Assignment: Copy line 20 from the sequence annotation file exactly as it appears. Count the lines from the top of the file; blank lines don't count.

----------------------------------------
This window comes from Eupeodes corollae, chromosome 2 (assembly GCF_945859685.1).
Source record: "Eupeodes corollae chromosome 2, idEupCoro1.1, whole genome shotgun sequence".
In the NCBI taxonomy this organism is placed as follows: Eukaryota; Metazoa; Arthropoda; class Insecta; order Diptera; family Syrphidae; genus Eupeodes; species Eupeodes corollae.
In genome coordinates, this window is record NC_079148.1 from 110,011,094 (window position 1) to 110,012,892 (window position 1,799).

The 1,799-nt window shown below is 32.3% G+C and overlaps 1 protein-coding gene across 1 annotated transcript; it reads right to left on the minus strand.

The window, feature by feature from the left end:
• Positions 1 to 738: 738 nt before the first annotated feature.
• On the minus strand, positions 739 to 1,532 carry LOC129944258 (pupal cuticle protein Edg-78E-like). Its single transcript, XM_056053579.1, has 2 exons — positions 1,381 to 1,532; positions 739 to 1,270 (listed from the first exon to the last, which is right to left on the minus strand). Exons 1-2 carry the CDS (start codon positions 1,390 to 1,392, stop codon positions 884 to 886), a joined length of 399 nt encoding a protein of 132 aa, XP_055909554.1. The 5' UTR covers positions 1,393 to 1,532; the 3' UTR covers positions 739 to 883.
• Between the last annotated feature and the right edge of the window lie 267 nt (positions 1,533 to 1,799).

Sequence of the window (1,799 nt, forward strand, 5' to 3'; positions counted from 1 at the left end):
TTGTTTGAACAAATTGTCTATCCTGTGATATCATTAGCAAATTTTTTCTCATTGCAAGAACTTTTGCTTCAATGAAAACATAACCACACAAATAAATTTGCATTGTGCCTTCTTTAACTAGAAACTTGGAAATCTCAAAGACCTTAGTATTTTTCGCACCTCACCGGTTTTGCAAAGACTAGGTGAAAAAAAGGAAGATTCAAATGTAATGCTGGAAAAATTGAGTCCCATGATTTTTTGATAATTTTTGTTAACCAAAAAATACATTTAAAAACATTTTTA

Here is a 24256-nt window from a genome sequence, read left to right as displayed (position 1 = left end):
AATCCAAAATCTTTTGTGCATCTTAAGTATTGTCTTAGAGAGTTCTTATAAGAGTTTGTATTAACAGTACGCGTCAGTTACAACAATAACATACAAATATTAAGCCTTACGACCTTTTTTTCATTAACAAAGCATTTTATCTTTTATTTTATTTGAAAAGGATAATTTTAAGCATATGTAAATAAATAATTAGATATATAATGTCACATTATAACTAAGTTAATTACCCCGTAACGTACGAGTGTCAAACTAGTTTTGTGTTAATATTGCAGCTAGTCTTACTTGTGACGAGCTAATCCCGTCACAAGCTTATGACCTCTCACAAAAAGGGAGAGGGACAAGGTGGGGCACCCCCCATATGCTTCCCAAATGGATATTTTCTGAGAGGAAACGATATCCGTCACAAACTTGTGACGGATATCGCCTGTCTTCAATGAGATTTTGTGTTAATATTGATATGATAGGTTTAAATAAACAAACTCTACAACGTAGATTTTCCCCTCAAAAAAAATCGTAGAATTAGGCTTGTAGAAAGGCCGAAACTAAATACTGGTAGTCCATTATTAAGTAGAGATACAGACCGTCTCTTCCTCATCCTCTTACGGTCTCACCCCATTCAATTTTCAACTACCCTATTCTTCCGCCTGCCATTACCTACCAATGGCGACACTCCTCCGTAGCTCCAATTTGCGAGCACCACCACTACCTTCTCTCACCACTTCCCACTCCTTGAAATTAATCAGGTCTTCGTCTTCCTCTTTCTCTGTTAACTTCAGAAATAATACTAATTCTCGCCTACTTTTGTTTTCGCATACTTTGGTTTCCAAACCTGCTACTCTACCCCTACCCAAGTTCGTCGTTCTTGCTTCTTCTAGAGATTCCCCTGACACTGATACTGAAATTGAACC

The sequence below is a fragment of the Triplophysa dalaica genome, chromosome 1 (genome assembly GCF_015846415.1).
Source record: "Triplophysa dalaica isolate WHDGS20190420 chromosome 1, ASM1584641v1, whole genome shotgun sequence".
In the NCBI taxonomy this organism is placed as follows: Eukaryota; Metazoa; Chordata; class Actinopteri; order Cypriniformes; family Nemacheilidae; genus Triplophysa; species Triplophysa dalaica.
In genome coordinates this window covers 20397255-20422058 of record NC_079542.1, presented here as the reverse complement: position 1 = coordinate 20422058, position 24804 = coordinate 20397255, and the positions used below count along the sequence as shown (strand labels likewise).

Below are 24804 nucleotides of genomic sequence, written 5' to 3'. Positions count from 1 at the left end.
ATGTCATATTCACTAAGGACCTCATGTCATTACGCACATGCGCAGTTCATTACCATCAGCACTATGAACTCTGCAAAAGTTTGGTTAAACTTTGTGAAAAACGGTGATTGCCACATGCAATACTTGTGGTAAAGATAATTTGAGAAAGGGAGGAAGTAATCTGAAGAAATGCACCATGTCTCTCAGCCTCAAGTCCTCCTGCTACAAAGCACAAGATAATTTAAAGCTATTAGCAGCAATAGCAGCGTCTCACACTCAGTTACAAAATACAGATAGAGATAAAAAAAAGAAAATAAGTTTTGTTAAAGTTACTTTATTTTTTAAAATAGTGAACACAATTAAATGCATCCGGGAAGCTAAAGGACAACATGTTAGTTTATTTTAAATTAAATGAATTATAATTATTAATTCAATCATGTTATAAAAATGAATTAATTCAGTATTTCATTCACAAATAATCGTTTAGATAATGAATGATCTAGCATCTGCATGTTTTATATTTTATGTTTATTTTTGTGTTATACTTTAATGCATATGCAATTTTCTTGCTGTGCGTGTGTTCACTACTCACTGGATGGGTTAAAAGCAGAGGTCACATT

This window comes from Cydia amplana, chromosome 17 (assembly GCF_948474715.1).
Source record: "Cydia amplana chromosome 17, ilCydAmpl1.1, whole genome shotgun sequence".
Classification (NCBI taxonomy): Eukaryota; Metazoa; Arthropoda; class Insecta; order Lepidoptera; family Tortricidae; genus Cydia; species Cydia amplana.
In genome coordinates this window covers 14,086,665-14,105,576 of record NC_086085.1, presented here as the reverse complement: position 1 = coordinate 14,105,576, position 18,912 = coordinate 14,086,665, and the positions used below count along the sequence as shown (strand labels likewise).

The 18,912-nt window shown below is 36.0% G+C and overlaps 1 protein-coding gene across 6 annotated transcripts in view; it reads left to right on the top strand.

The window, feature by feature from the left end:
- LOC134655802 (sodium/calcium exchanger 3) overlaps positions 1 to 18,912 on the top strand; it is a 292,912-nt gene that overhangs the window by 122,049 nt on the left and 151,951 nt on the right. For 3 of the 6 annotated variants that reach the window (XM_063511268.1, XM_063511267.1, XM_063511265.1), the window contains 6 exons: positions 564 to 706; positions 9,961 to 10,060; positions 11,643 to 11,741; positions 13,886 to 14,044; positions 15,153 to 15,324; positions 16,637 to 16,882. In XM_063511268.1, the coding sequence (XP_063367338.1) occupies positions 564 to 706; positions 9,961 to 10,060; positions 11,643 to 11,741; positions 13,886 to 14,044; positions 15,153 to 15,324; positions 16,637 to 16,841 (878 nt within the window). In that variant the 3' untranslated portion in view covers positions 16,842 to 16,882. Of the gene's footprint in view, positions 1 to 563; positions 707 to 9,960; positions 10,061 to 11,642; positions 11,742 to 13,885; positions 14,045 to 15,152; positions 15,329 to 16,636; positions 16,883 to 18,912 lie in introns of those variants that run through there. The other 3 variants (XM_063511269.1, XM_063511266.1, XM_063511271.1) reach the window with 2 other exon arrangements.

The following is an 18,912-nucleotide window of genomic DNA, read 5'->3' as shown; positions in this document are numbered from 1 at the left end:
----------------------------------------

This window comes from Cydia amplana, chromosome 17 (assembly GCF_948474715.1).